Language is a tool that can make a brand go far or fall short; it can make it cross national borders and engage global audiences or fail to achieve its campaigns’ forecast ROI. Linguistic testing is one of the steps that ensures return on investment in software, app, multimedia content, and website localization, content accuracy, and user engagement. Business areas such as marketing or sales are the first to see if there is alignment between what you expect and what you get in terms of the message. Poor localization is very likely to wreak havoc. Do you know why your brand needs linguistic testing?
What is linguistic testing and what does it aim to achieve?
Linguistic testing ensures that the final product meets linguistic and cultural requirements. It plays a vital role in the success of a website, product, or software application. This process verifies that all the elements have been translated correctly and that the quality of the resulting text is up to grammatical and style standards, and that it also allows the application to function correctly.
In other words, localization is the process of adapting a product to the target market and linguistic testing verifies the cultural appropriateness of software in terms of language, grammar, rules, and regulations, as well as context. In the same way, testing the product’s functionality on different devices, systems, and in all the languages it is being localized to is of vital importance, minimizing possible user or customer dissatisfaction.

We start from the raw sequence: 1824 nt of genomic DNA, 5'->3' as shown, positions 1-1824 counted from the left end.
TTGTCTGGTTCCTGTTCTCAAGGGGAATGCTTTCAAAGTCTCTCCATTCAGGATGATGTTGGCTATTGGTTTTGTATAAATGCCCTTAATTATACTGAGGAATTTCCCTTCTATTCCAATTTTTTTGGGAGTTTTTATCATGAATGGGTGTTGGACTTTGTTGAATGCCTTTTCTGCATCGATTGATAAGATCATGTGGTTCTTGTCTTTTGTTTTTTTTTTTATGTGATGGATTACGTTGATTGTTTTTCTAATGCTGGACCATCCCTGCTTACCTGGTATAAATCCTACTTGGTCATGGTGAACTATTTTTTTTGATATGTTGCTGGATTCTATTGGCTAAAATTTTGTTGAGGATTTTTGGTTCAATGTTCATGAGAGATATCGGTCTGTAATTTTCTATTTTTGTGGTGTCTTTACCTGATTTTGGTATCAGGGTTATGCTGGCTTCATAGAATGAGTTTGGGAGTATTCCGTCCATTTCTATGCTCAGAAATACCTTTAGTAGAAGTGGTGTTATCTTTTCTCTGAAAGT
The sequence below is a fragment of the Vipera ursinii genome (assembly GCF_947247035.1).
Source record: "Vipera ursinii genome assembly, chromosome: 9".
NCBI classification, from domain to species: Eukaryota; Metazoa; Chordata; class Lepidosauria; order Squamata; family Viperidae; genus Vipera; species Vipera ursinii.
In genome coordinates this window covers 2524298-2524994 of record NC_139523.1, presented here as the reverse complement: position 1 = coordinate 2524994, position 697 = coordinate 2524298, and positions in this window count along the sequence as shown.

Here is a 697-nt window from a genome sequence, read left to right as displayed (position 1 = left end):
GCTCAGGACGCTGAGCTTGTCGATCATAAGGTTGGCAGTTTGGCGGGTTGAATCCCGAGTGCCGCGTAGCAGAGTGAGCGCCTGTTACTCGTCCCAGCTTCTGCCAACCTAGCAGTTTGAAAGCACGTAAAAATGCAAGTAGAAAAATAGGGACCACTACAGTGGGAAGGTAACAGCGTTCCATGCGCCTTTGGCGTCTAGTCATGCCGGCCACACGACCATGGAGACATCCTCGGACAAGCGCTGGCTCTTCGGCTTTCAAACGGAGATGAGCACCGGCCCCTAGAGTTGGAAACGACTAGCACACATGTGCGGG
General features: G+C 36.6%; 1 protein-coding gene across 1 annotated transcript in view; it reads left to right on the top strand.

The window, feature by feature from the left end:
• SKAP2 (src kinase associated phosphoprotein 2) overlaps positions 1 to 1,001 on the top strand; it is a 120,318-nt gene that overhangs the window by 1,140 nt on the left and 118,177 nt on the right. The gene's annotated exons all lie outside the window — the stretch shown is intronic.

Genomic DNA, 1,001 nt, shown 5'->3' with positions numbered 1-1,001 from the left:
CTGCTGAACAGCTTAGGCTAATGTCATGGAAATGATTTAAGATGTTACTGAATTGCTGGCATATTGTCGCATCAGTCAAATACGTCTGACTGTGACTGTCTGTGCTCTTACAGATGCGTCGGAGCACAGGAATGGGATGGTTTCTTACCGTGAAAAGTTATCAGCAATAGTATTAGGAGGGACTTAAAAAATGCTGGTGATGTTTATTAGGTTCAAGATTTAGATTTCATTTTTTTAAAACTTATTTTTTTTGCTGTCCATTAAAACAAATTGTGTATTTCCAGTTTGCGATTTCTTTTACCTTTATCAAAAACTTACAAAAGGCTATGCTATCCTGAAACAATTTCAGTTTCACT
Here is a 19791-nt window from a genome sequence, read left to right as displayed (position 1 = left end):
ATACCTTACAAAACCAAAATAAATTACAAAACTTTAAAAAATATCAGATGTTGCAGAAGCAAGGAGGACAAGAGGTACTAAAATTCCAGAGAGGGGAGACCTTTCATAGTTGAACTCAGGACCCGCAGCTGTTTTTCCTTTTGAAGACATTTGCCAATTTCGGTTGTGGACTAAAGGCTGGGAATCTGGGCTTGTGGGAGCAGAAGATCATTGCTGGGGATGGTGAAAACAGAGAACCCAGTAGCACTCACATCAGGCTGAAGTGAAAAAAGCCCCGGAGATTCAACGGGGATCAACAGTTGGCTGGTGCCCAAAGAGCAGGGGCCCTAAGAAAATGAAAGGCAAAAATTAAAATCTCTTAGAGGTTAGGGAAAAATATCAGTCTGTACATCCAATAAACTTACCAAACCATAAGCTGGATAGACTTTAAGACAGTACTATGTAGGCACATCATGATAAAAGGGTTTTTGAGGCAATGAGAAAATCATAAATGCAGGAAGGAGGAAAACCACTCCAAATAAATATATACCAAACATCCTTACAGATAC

Some of the commonest linguistic and translation mistakes are:
- Grammatical mistakes
- Spelling mistakes
- Punctuation mistakes
- Inconsistent terminology
- Inconsistent wording
- Sentence structure mistake
- Wrong meaning
- Wrong verb tense
- Stylistic mistake (wrong tone or register, too formal, too slangy, etc.)
- Unnecessary additions
- Non-functional translation
- Borrowed word mistake
- Cultural adaptation mistake
- Unnecessary borrowing
Linguistic testing aims for adequate contextualization and in doing so identifies alignment losses with the localization criteria. It does not limit itself to merely checking the accuracy of the translation. It goes one step further and allows you to localize untranslated expressions or expressions that have been made meaningless by being translated literally; incorrect translations or translations with spelling, grammar, or style mistakes, inconsistencies, inappropriate cultural references, errors in currency or time and date formats; lack of reference to country-specific conventions such as those relating to phone numbers or zip codes and mistakes in the correlation between images and texts, among others.
The product’s final quality cannot be assured without this check. The direct consequence would be difficulty in establishing and maintaining a relationship and building up trust with the user.
Contextual problems can damage the brand image and linguistic testing is key to avoid this type of issue.
How the evaluation is done
Linguistic testers work in screenshot mode on real or simulated devices looking for possible bugs which they then report. During testing, localization test engineers work closely with linguistic testers, helping to resolve any issues that may come up related to the content’s usability and functionality.